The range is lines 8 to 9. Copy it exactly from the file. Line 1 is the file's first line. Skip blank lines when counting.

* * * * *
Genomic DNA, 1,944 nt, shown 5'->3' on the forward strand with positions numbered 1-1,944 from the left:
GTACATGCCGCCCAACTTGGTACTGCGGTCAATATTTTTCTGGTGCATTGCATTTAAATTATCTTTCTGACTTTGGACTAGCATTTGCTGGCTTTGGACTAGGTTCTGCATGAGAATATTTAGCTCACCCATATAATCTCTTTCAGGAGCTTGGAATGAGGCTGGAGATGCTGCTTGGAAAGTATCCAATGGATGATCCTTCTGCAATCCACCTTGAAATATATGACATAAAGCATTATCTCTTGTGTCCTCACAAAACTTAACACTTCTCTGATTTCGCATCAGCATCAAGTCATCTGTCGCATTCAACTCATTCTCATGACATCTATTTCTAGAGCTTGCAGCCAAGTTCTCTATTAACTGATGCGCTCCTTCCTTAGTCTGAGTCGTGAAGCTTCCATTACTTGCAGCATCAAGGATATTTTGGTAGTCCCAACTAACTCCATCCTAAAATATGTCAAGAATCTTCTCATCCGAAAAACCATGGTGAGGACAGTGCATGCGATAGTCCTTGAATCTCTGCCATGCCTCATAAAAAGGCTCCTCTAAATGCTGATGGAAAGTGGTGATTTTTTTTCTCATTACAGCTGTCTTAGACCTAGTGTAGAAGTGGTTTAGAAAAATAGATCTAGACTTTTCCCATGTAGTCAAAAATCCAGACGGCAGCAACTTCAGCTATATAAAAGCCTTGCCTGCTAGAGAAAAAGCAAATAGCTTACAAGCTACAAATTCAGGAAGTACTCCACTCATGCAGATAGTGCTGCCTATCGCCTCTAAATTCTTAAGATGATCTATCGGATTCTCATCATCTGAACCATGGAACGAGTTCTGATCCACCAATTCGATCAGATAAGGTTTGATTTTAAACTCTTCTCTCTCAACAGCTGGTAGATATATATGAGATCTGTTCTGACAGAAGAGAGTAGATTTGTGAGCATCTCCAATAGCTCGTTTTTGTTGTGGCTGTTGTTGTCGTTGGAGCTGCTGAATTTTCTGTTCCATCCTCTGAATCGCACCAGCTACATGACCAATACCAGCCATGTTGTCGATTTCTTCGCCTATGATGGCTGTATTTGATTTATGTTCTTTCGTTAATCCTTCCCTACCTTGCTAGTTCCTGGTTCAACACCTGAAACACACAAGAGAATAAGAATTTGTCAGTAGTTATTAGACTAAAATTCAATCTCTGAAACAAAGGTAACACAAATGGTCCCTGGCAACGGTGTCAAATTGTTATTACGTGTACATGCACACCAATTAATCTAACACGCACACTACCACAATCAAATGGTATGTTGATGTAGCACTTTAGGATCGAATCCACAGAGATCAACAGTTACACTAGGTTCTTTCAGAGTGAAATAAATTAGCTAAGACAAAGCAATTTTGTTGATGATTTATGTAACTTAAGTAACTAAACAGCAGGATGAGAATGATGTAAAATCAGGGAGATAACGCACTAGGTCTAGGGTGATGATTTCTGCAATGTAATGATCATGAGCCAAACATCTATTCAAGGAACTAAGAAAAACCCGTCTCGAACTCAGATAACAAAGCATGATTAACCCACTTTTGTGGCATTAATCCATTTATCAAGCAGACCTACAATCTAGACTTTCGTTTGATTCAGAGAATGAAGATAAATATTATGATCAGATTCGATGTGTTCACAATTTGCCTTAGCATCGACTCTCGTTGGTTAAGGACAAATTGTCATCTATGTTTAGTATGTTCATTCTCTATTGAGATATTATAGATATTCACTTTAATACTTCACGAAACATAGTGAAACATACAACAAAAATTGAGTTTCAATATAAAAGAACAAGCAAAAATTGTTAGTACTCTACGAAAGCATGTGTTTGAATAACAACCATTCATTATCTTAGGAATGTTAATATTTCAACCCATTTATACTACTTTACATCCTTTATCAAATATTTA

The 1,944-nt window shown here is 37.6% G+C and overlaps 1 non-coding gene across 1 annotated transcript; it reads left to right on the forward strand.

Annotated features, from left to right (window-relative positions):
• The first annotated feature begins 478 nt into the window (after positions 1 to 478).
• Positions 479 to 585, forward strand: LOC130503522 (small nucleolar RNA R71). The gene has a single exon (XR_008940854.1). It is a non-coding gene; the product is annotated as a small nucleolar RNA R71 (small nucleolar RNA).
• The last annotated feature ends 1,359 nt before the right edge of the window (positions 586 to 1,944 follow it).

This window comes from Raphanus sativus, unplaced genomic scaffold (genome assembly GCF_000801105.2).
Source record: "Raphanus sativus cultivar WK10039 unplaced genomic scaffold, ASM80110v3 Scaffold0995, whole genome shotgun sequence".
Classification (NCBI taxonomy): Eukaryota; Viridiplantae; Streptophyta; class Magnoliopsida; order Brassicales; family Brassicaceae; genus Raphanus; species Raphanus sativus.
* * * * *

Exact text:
This window comes from Raphanus sativus, unplaced genomic scaffold (genome assembly GCF_000801105.2).
Source record: "Raphanus sativus cultivar WK10039 unplaced genomic scaffold, ASM80110v3 Scaffold0995, whole genome shotgun sequence".